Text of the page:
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Textile engeneers create green walls

Textile engeneers create green walls

Textile engeneering students Rebecca Cederhage and Rebecka Johansson presented their work Green walls at The Swedish School of Textiles on the 4th of june.

Rebecca Cederhage och Rebecka Johansson visar upp sin protoryp Gröna väggar med färsta ärtskott.
Rebecca Cederhage and Rebecka Johansson Textile Engineers at the Swedish School of Textiles in Borås with their thesis Green Walls

The work was to examine how the functional properties of polyesters can be used to facilitate urban cultivation and whether it is possible to weave with plastic hose.

The idea for the work comes originally from Nils-Krister Persson, who is Associate Professor and Head of Smart Textiles Technology Lab and Elin Näsström, Project Manager at Smart Textiles.

Nothing obvious from the start

Already when the idea was presented, Rebecka and Rebecca had started thinking about how they could intergrate their own interest in the environment together with textile.

Their basic idea was to unite textiles and, as they describe it, something alive that could eventually lead to something practical.

For a while, they were in the process of dyeing textiles with plant color but idea aside. Instead, they went for the Smart Textiles idea that included more greenery on the vertical.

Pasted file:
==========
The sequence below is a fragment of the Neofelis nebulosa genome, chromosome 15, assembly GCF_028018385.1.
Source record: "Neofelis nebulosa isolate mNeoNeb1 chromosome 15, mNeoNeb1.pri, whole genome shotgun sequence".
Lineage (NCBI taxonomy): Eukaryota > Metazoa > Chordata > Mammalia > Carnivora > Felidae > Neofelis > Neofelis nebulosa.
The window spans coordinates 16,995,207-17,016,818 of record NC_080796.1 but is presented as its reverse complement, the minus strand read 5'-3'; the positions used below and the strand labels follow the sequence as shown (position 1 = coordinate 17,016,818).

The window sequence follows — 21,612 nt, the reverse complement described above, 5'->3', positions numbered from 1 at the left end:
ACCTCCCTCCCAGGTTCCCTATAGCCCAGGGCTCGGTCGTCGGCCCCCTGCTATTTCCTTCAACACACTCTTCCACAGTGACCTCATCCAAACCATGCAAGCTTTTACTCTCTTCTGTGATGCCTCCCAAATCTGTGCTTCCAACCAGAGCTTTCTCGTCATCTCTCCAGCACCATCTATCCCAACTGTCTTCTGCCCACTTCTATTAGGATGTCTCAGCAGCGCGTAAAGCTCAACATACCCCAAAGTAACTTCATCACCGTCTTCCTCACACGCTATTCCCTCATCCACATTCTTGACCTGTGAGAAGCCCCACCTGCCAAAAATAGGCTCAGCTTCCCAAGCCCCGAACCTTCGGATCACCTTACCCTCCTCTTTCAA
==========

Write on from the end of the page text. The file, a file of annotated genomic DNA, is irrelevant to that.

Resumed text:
The final work for the three-year textile engineering degree at the Swedish School of textiles in Borås could begin.

– The support from Smart Textiles during the work has been invaluable. Nils-Krister has probably spent more time on our project than he was supposed to have. Elin has also been a great support, says Rebecka Johansson.

Weave with hose difficult step

During time the students have never doubted that it is possible to grow greens in polyester, says Rebecka Johansson. The question was what type of plant substrate would work best.

-We knew we could make a plant wall but had doubts about how the construction would look. And then there was uncertainties about whether we would succeed in weaving a hose of 5 mm in outer diameter. Usually you weave with yarns that are only 0.5 millimeters in diameter, says Rebecca Cederhage.

And quite rightly – at the weaving machine they encountered some resistance. The Swedish School of Textiles is cautious of its machines.
In order to get the opportunity to try to weave they had to be persistent and under strict supervision. They also had to promise to stop the weaving process if the machine indicated difficulties.

But it turned out to bo possible to weave with hose. After ten weeks they could proudly show off the plant wall. And it had fresh crispy pea shoots wich had grown on it.